PULL OUT METHOD ISN’T THE BEST; 8 Things You Should Know About Birth Control
These are the 8 basic things everyone especially women need to know about birth control
THE “PULL OUT METHOD” ISN’T THE BEST
According to a paper published in the June 2009 issue of Contraception magazine;
For every 100 couples that use withdrawal as their birth control method, commonly known as the “pull out method,” four will become pregnant if they ALWAYS do it correctly, and 27 will become pregnant if they DON’T ALWAYS do it correctly
The authors concluded that typical use of withdrawal leads to pregnancy 18 percent of the time, while typical use of condoms leads to pregnancy 17 percent of the time. In comparison, for every 100 women using the pill, about five will get pregnant each year. Those aren’t bad numbers for a free, all-natural birth control method with zero side effects. But remember, withdrawal won’t protect you from STDs, and couples rarely employ the withdrawal method 100-percent effectively. That means, if you plan on being sexually active, you’re better off going with a more consistent, reliable form of birth control like the pill or an IUD.
CONDOMS CAN HELP PROTECT AGAINST HPV
According to the Centers for Disease Control and Prevention;
Condoms are a highly effective way to help protect against genital human papillomavirus (HPV), which is the most commonly sexually transmitted infection, currently infecting 79 million Americans.
HPV is responsible for
- genital warts
- recurrent respiratory papillomatosis
- cervical cancer
- vulva and vaginal cancer.
Condoms are currently the only birth control method that also protects against HPV and other STDs.
THE PILL REDUCES THE RISK OF DEVELOPING OVARIAN CANCER
Birth control pills prevent pregnancy by stopping ovulation, which can reduce the risk for ovarian cancer. According to a 2008 study published in The Lancet,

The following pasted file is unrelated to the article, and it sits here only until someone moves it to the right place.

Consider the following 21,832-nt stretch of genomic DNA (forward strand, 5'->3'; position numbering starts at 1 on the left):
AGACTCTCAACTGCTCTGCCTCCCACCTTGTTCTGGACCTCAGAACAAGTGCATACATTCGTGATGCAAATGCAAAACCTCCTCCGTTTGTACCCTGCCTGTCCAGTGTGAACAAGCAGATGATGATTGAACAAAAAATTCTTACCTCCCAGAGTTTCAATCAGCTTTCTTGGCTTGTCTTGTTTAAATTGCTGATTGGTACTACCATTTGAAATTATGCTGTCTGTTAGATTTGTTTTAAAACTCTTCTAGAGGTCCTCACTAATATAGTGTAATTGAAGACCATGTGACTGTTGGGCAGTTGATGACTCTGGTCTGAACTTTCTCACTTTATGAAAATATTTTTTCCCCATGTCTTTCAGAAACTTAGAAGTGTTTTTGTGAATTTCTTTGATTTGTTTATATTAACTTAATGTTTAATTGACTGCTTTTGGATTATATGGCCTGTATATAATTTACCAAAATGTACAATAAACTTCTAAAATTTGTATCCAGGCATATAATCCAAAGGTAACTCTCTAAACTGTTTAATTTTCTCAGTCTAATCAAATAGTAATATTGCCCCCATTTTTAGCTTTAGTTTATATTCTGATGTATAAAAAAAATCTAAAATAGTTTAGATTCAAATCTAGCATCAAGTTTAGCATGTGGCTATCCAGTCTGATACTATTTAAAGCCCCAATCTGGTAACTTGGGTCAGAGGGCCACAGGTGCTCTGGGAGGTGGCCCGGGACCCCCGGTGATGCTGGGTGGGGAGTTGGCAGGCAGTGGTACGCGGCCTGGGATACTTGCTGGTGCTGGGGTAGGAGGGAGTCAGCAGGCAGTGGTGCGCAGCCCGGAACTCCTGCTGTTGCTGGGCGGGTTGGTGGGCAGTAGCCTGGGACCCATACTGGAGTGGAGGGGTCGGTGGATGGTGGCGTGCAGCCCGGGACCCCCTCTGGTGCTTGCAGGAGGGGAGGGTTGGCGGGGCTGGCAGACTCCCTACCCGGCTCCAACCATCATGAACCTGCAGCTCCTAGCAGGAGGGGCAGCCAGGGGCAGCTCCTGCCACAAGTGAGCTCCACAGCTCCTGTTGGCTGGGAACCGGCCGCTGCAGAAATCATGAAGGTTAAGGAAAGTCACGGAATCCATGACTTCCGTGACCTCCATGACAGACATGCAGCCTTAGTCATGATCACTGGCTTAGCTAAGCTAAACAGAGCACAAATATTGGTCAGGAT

if the current level of oral contraceptive use remains steady, 30,000 cases of ovarian cancer worldwide could be prevented each year.
The study also revealed that the longer women use oral contraceptives, the lower their risk of ovarian cancer. However, because the pill can also increase the risk of breast and cervical cancer, The American Cancer Society does not currently make recommendations about taking it as a prevention measure against ovarian cancer.
ANTIBIOTICS WON’T CHANGE THE PILL’S EFFECTIVENESS
A lot of people have been warned to double up on contraception when they take antibiotics. But for the most part, that’s a myth.
“It’s only a very few, very old antibiotics that can interfere [with the effectiveness of the pill],” says Dr. Kari Braaten. Research has shown that rifampin may be one of these. “The common ones like penicillin, flagyll or a Z-Pak won’t do a thing,” she says. A 2011 Harvard study that included 43,000 women confirmed this.
The study found that there was no difference in the effectives of oral birth control pill between women who took antibiotics and women who did not.
YOU CAN SAFELY USE THE PILL TO SKIP YOUR PERIOD
If you want to skip your period, go for it. Just skip the sugar pills and start a new pack.
“There’s no biological reason you need a menstrual cycle, unless you’re trying to get pregnant, of course,” said Jennifer Gunter, M.D., an OB/GYN in the San Francisco Bay Area.
Plus, there are some added perks in taking the oral birth control pill continuously, namely: fewer periods, no monthly bloating, fewer headaches and less-severe menstrual cramps.
THE PILL CAN MESS WITH YOUR SEX DRIVE
Although the effect is thought to be slight, the pill can influence libido in some women. But it’s not all bad news.
A 2012 review in the Journal of Sexual Medicine found that while some women experienced a decrease in sex drive, others felt an increase. Still, the majority of women studied reported no change at all to their sex drive.
LONG-TERM USE OF THE PILL CAN INCREASE CERVICAL CANCER RISK
A 2011 review from the journal Gynecological Endocrinology looked at 28 studies and found that the relative risk of cervical cancer was slightly higher among women who used the pill over long periods, when compared with women who have never used the pill. Experts say the effect might be correlated with those women who are also infected with a high-risk strain of the HPV virus. Nonetheless, after weighing both the risks and benefits, The World Health Organization doesn’t oppose using oral birth control.
COPPER IUDS CAN CAUSE HEAVY BLEEDING
Paraguard, a copper IUD, is a safe, long-term contraceptive implant. You can keep it in for up to 10 years, but it can lead to heavy bleeding and cramping in some women. Women who already have heavy periods or painful cramps may want to stick with oral contraceptives or a hormonal IUD instead.